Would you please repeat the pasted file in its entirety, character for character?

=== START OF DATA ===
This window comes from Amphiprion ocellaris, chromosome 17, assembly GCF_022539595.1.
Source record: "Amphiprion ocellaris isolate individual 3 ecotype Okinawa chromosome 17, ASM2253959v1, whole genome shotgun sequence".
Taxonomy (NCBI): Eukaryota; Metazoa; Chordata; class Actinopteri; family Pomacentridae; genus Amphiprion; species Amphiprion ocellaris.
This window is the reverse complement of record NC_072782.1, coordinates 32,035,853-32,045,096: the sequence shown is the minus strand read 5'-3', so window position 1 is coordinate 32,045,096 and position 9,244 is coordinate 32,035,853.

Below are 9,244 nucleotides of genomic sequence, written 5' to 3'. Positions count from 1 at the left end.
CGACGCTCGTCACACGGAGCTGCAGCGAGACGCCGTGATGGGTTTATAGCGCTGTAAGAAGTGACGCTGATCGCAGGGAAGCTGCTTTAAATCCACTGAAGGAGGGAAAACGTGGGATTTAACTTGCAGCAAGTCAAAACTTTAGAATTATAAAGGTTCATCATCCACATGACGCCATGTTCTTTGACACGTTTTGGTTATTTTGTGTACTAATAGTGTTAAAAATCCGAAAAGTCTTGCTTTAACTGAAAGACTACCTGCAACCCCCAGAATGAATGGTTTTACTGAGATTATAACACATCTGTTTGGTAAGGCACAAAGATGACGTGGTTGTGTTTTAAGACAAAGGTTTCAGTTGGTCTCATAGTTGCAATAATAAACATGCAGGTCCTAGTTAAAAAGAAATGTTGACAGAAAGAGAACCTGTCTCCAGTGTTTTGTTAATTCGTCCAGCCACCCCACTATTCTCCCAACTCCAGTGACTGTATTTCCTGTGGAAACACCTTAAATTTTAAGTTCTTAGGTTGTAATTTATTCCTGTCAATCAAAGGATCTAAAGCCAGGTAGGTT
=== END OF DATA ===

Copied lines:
This window comes from Amphiprion ocellaris, chromosome 17, assembly GCF_022539595.1.
Source record: "Amphiprion ocellaris isolate individual 3 ecotype Okinawa chromosome 17, ASM2253959v1, whole genome shotgun sequence".
Taxonomy (NCBI): Eukaryota; Metazoa; Chordata; class Actinopteri; family Pomacentridae; genus Amphiprion; species Amphiprion ocellaris.
This window is the reverse complement of record NC_072782.1, coordinates 32,035,853-32,045,096: the sequence shown is the minus strand read 5'-3', so window position 1 is coordinate 32,045,096 and position 9,244 is coordinate 32,035,853.

Below are 9,244 nucleotides of genomic sequence, written 5' to 3'. Positions count from 1 at the left end.
CGACGCTCGTCACACGGAGCTGCAGCGAGACGCCGTGATGGGTTTATAGCGCTGTAAGAAGTGACGCTGATCGCAGGGAAGCTGCTTTAAATCCACTGAAGGAGGGAAAACGTGGGATTTAACTTGCAGCAAGTCAAAACTTTAGAATTATAAAGGTTCATCATCCACATGACGCCATGTTCTTTGACACGTTTTGGTTATTTTGTGTACTAATAGTGTTAAAAATCCGAAAAGTCTTGCTTTAACTGAAAGACTACCTGCAACCCCCAGAATGAATGGTTTTACTGAGATTATAACACATCTGTTTGGTAAGGCACAAAGATGACGTGGTTGTGTTTTAAGACAAAGGTTTCAGTTGGTCTCATAGTTGCAATAATAAACATGCAGGTCCTAGTTAAAAAGAAATGTTGACAGAAAGAGAACCTGTCTCCAGTGTTTTGTTAATTCGTCCAGCCACCCCACTATTCTCCCAACTCCAGTGACTGTATTTCCTGTGGAAACACCTTAAATTTTAAGTTCTTAGGTTGTAATTTATTCCTGTCAATCAAAGGATCTAAAGCCAGGTAGGTT